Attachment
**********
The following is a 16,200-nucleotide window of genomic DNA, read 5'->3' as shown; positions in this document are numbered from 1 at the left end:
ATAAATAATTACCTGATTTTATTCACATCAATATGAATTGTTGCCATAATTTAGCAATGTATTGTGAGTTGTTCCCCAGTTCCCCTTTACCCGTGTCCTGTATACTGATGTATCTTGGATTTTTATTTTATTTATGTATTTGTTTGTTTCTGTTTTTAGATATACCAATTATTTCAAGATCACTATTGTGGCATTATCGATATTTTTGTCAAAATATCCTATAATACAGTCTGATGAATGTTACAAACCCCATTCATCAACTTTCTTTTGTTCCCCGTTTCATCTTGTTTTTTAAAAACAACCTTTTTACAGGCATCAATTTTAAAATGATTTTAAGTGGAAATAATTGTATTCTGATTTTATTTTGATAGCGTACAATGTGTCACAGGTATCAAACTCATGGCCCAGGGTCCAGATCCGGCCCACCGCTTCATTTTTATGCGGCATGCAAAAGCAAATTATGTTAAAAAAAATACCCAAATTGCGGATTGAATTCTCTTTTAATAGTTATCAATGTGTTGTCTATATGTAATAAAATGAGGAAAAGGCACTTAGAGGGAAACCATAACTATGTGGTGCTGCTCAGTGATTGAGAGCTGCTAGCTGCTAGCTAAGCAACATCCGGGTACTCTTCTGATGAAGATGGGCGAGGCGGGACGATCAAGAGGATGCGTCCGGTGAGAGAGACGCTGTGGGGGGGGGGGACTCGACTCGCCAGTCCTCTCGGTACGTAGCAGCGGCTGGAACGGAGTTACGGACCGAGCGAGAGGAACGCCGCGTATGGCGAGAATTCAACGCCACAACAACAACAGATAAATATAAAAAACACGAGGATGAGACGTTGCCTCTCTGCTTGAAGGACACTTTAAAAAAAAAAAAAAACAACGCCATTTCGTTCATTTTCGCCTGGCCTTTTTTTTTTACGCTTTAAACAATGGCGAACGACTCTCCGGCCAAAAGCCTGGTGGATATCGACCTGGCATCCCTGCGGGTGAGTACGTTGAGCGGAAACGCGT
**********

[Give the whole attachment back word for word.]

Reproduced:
The following is a 16,200-nucleotide window of genomic DNA, read 5'->3' as shown; positions in this document are numbered from 1 at the left end:
ATAAATAATTACCTGATTTTATTCACATCAATATGAATTGTTGCCATAATTTAGCAATGTATTGTGAGTTGTTCCCCAGTTCCCCTTTACCCGTGTCCTGTATACTGATGTATCTTGGATTTTTATTTTATTTATGTATTTGTTTGTTTCTGTTTTTAGATATACCAATTATTTCAAGATCACTATTGTGGCATTATCGATATTTTTGTCAAAATATCCTATAATACAGTCTGATGAATGTTACAAACCCCATTCATCAACTTTCTTTTGTTCCCCGTTTCATCTTGTTTTTTAAAAACAACCTTTTTACAGGCATCAATTTTAAAATGATTTTAAGTGGAAATAATTGTATTCTGATTTTATTTTGATAGCGTACAATGTGTCACAGGTATCAAACTCATGGCCCAGGGTCCAGATCCGGCCCACCGCTTCATTTTTATGCGGCATGCAAAAGCAAATTATGTTAAAAAAAATACCCAAATTGCGGATTGAATTCTCTTTTAATAGTTATCAATGTGTTGTCTATATGTAATAAAATGAGGAAAAGGCACTTAGAGGGAAACCATAACTATGTGGTGCTGCTCAGTGATTGAGAGCTGCTAGCTGCTAGCTAAGCAACATCCGGGTACTCTTCTGATGAAGATGGGCGAGGCGGGACGATCAAGAGGATGCGTCCGGTGAGAGAGACGCTGTGGGGGGGGGGGACTCGACTCGCCAGTCCTCTCGGTACGTAGCAGCGGCTGGAACGGAGTTACGGACCGAGCGAGAGGAACGCCGCGTATGGCGAGAATTCAACGCCACAACAACAACAGATAAATATAAAAAACACGAGGATGAGACGTTGCCTCTCTGCTTGAAGGACACTTTAAAAAAAAAAAAAAACAACGCCATTTCGTTCATTTTCGCCTGGCCTTTTTTTTTTACGCTTTAAACAATGGCGAACGACTCTCCGGCCAAAAGCCTGGTGGATATCGACCTGGCATCCCTGCGGGTGAGTACGTTGAGCGGAAACGCGT